How To Deal With Pain From A Brain FIRST Perspective

brain science neuro education Nov 29, 2023
Do you find yourself frustrated and at a loss when clients walk in with pain and you can’t help them?
The conventional approach in the fitness industry often involves addressing pain at the site itself through bodywork or other proprioceptive tools. Alternatively, trainers may choose to avoid certain movements altogether, finding workarounds or even referring clients out and temporarily losing them because they are in pain.
What if we could shift our focus to working with pain at its root—the brain—and eliminate the underlying threats causing the brain to trigger pain in the first place?
One of the key advantages of neuroeducation is that students are discovering it not only benefits their clients but also helps them retain and attract referrals, resulting in a record-high number of referrals.
Let's explore the most effective ways to leverage neurology and the brain in dealing with pain.

(1) Utilize Opposing Joints

Whether it's a left ankle sprain or right hip pain, consider moving an opposing joint.
Left ankle sprain?
Move the right wrist.
Right hip pain?
Move the left shoulder.
 The nervous system communicates through gait patterns, and by strategically engaging opposing joints, you can lower pain without directly addressing the local area.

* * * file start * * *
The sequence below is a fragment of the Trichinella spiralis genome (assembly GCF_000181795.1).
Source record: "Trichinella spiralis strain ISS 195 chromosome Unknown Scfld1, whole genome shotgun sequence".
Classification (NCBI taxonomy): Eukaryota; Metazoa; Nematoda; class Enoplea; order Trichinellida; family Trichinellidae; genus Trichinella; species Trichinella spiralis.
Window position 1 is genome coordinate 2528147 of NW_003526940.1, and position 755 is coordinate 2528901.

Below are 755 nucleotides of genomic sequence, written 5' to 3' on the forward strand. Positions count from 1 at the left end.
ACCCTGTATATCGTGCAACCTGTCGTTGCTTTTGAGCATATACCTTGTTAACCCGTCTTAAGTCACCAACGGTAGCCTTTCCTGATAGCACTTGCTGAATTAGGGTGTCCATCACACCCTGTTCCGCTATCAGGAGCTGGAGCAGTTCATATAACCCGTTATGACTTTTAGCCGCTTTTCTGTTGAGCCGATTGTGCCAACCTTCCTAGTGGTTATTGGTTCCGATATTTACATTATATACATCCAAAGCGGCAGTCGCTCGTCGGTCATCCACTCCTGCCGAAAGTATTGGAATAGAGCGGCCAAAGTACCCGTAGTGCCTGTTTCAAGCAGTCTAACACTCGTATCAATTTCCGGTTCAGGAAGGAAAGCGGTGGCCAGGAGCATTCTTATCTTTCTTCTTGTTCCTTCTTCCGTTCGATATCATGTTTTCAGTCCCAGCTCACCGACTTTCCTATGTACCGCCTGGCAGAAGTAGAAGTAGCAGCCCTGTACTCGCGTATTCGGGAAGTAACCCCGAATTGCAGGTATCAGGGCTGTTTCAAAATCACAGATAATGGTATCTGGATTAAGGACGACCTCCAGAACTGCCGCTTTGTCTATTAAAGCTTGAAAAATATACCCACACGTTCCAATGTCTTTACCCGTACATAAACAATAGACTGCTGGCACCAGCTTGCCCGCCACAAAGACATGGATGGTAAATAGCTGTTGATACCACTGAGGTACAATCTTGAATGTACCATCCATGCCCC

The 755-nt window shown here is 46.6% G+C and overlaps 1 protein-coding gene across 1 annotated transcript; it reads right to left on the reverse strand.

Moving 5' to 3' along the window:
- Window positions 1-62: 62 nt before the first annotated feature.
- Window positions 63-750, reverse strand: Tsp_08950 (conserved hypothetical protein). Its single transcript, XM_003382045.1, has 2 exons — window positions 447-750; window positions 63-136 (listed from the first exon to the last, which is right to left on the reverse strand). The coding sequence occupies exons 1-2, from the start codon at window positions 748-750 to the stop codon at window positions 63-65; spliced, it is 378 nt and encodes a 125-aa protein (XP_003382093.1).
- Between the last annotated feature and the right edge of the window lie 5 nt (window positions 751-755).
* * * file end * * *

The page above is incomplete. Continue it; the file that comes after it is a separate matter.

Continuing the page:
(2) Globally Reduce Threat with Inhibition

Minimize the overall threat perceived by the brain by reducing sensory input. This can be achieved through various means such as applying ice, wearing colored glasses, using earplugs, or even utilizing an abdominal belt.
By lessening the information the brain has to process, you can effectively reduce pain.


(3) Slow it Down, Shorten the Range

When faced with pain during movement, try slowing down the speed and shortening the range of motion. This approach often eliminates the pain signal and provides a foundation for progress.

(4) Leverage Peripheral Nerve Mechanics

Peripheral nerve mechanics, including flossing, aren't limited to improving nerve function in conditions like sciatica or carpal tunnel. They also contribute significant sensory input to painful areas, providing the brain with new information that it may be seeking.


(5) Incorporate Breathing Drills for Increased Oxygenation

Address transient pain by boosting oxygen delivery to the brain. Experiment with techniques like long exhales or breath holds to increase CO2 levels, promoting optimal oxygen flow to the brain.


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